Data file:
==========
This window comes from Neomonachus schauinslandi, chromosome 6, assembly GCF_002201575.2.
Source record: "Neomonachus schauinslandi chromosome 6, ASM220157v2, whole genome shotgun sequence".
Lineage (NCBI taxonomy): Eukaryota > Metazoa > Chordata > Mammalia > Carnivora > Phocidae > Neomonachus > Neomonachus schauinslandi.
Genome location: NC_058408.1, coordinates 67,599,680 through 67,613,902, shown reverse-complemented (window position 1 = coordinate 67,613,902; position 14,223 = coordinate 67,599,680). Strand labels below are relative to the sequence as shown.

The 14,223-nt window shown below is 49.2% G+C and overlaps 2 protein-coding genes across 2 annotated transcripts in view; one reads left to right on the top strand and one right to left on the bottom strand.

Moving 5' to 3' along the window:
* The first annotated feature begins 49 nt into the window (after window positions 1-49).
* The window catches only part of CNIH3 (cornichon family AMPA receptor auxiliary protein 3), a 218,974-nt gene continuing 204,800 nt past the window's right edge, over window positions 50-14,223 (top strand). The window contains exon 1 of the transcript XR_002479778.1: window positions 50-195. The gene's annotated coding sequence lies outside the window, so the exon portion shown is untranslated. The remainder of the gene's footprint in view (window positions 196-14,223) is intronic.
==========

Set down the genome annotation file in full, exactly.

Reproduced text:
This window comes from Neomonachus schauinslandi, chromosome 6, assembly GCF_002201575.2.
Source record: "Neomonachus schauinslandi chromosome 6, ASM220157v2, whole genome shotgun sequence".
Lineage (NCBI taxonomy): Eukaryota > Metazoa > Chordata > Mammalia > Carnivora > Phocidae > Neomonachus > Neomonachus schauinslandi.
Genome location: NC_058408.1, coordinates 67,599,680 through 67,613,902, shown reverse-complemented (window position 1 = coordinate 67,613,902; position 14,223 = coordinate 67,599,680). Strand labels below are relative to the sequence as shown.

The 14,223-nt window shown below is 49.2% G+C and overlaps 2 protein-coding genes across 2 annotated transcripts in view; one reads left to right on the top strand and one right to left on the bottom strand.

Moving 5' to 3' along the window:
* The first annotated feature begins 49 nt into the window (after window positions 1-49).
* The window catches only part of CNIH3 (cornichon family AMPA receptor auxiliary protein 3), a 218,974-nt gene continuing 204,800 nt past the window's right edge, over window positions 50-14,223 (top strand). The window contains exon 1 of the transcript XR_002479778.1: window positions 50-195. The gene's annotated coding sequence lies outside the window, so the exon portion shown is untranslated. The remainder of the gene's footprint in view (window positions 196-14,223) is intronic.